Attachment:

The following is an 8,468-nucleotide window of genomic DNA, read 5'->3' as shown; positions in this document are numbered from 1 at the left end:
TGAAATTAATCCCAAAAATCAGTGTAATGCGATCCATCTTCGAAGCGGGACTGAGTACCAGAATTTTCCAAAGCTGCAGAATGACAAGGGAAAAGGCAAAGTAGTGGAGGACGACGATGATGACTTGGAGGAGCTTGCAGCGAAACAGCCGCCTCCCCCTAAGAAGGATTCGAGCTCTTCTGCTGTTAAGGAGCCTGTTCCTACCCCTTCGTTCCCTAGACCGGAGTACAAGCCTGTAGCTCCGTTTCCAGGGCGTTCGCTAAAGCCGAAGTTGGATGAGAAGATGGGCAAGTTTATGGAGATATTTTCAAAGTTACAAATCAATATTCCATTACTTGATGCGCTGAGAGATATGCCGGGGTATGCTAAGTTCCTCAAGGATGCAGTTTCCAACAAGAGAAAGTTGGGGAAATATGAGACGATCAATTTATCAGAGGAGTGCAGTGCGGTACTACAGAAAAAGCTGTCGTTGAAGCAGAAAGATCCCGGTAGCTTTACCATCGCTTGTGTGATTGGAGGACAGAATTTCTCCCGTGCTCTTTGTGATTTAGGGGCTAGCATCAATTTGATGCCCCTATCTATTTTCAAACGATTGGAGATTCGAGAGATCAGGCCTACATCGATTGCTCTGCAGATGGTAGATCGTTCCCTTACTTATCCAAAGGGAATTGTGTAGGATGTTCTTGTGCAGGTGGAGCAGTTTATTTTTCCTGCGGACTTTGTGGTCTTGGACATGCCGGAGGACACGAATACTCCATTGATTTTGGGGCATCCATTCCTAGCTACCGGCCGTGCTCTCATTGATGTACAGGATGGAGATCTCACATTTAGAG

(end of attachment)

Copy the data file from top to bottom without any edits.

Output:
The following is an 8,468-nucleotide window of genomic DNA, read 5'->3' as shown; positions in this document are numbered from 1 at the left end:
TGAAATTAATCCCAAAAATCAGTGTAATGCGATCCATCTTCGAAGCGGGACTGAGTACCAGAATTTTCCAAAGCTGCAGAATGACAAGGGAAAAGGCAAAGTAGTGGAGGACGACGATGATGACTTGGAGGAGCTTGCAGCGAAACAGCCGCCTCCCCCTAAGAAGGATTCGAGCTCTTCTGCTGTTAAGGAGCCTGTTCCTACCCCTTCGTTCCCTAGACCGGAGTACAAGCCTGTAGCTCCGTTTCCAGGGCGTTCGCTAAAGCCGAAGTTGGATGAGAAGATGGGCAAGTTTATGGAGATATTTTCAAAGTTACAAATCAATATTCCATTACTTGATGCGCTGAGAGATATGCCGGGGTATGCTAAGTTCCTCAAGGATGCAGTTTCCAACAAGAGAAAGTTGGGGAAATATGAGACGATCAATTTATCAGAGGAGTGCAGTGCGGTACTACAGAAAAAGCTGTCGTTGAAGCAGAAAGATCCCGGTAGCTTTACCATCGCTTGTGTGATTGGAGGACAGAATTTCTCCCGTGCTCTTTGTGATTTAGGGGCTAGCATCAATTTGATGCCCCTATCTATTTTCAAACGATTGGAGATTCGAGAGATCAGGCCTACATCGATTGCTCTGCAGATGGTAGATCGTTCCCTTACTTATCCAAAGGGAATTGTGTAGGATGTTCTTGTGCAGGTGGAGCAGTTTATTTTTCCTGCGGACTTTGTGGTCTTGGACATGCCGGAGGACACGAATACTCCATTGATTTTGGGGCATCCATTCCTAGCTACCGGCCGTGCTCTCATTGATGTACAGGATGGAGATCTCACATTTAGAG